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Destined to be re-evaluated as a classic.
on 6 February 2009
Here's a funny thing. A film about a man who turns green and smashes stuff when he gets angry turns out not to really be about that after all.
When I first saw this film at the cinema I was left in a neither-here-nor-there frame of mind. I saw it was good but didn't fully appreciate what I'd just seen. It wasn't really a film about the Hulk but a film about relationships which happened to have the Hulk in it.
Now after the umpteenth reshowing on ITV2 I am finally seeing some of what I think Ang Lee was trying to show us in the first place.
It's a beautiful film about complex emotional issues transposed into a comic book world. Isolation, abandonment, love, familial duty, jealousy, emotional trauma and of course finally anger mixed with frustration at emotional impotence. In many ways it even serves as a metaphor for repressed sexuality. Have no doubt this is a tragedy of immense proportions.
Hulk is a distinctly brave and visionary film which has largely been dismissed as just another comic book film by some yet it doesn't pander to a casual audience either. This is possibly why it was perceived as a failure by so many.
Particularly noteworthy is Jennifer Connelly's performance. Unhurried close-ups of her face, subtly reflecting her changing emotional involvement become almost overwhelming the longer the camera intrusively lingers. I'm tempted to say that this is possibly her best performance in a movie so far even though she's been great in so many others. It's easy to portray such (comic book) supporting characters as caricatures or stereotypes (just look at the dismal 2008 Hulk movie for evidence of that) but Lee and Connelly bring such depth to Betty Ross that she somewhat steals the whole film.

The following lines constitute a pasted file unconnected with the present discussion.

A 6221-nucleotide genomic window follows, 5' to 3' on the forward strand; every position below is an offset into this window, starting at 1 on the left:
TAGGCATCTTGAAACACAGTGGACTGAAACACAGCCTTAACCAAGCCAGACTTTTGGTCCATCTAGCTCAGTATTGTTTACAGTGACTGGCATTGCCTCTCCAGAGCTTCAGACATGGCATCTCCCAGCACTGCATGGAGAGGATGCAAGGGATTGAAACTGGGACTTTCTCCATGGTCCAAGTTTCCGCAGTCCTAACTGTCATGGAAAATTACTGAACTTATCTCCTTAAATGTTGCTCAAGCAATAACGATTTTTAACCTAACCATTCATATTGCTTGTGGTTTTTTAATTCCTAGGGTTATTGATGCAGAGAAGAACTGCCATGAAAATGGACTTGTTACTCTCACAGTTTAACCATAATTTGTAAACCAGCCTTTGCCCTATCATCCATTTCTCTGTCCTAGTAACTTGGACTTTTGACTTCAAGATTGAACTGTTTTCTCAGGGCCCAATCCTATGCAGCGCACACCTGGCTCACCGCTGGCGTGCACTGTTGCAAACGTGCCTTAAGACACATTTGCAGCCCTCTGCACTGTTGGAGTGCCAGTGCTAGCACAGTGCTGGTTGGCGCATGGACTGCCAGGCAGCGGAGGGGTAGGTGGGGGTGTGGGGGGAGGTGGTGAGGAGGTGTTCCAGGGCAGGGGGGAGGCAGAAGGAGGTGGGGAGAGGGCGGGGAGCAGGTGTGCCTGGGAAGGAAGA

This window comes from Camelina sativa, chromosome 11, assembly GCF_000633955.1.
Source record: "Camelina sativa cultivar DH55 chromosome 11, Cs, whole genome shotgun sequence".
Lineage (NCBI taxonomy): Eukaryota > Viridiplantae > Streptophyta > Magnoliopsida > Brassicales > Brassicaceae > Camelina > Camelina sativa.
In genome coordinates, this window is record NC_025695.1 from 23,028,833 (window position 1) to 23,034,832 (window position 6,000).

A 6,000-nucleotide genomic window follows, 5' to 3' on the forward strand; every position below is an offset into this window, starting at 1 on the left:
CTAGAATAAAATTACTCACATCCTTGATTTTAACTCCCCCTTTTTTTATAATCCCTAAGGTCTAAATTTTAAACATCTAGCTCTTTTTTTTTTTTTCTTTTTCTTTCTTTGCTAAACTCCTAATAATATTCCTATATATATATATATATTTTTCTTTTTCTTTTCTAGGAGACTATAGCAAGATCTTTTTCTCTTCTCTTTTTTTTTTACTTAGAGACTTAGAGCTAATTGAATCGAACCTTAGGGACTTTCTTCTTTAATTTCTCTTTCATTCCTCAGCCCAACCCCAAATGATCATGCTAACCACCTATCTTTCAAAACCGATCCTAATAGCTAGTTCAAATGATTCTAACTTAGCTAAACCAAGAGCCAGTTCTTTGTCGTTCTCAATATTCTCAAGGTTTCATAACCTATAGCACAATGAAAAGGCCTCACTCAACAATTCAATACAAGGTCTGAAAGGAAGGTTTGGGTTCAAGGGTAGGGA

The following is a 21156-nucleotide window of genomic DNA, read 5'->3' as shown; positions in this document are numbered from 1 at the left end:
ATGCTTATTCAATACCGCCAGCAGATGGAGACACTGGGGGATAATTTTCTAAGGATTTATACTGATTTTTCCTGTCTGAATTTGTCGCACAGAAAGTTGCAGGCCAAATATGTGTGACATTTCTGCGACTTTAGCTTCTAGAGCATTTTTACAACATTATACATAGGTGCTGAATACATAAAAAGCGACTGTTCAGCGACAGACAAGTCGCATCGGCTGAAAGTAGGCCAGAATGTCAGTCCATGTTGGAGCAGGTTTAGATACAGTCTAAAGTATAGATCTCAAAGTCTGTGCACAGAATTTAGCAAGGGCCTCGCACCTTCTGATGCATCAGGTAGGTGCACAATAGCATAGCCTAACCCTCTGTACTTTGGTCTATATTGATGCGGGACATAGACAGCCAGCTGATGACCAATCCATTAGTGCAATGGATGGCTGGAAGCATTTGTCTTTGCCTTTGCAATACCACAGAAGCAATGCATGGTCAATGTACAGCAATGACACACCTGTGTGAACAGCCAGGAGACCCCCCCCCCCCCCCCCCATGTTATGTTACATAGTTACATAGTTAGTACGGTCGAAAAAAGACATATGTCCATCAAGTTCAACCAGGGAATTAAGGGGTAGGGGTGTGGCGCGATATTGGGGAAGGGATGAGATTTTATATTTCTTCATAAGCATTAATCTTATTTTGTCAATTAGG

Eric Bana is well cast as the emotionally distant and vaguely unsympathetic Bruce Banner not forgetting the excellent supporting cast including Nick Nolte and Sam Elliott.
Action scenes are handled deftly but similar in tone to the work of legendary director Michelangelo Antonioni, the action is the merely the device by which the larger picture is revealed, and not the other way around.
The difficulty obviously arises when you try to sell a film like this to an audience. Short sighted reliance on populist demographics is always going to fail with a work of this complexity.
So there you have it. A film that is neither fish nor fowl but adroitly occupies the no-man's land in between.
I feel certain that this film will eventually garner the level of praise and appreciation it truly deserves but probably only by future generations. Ang Lee constantly reaffirms just why he has earnt his place among the all-time directorial greats by constantly challenging audience preconceptions and never failing to create thoughtful and intelligent films whatever genre he works in.
"Hulk" a future classic?.......... I have absolutely no doubt.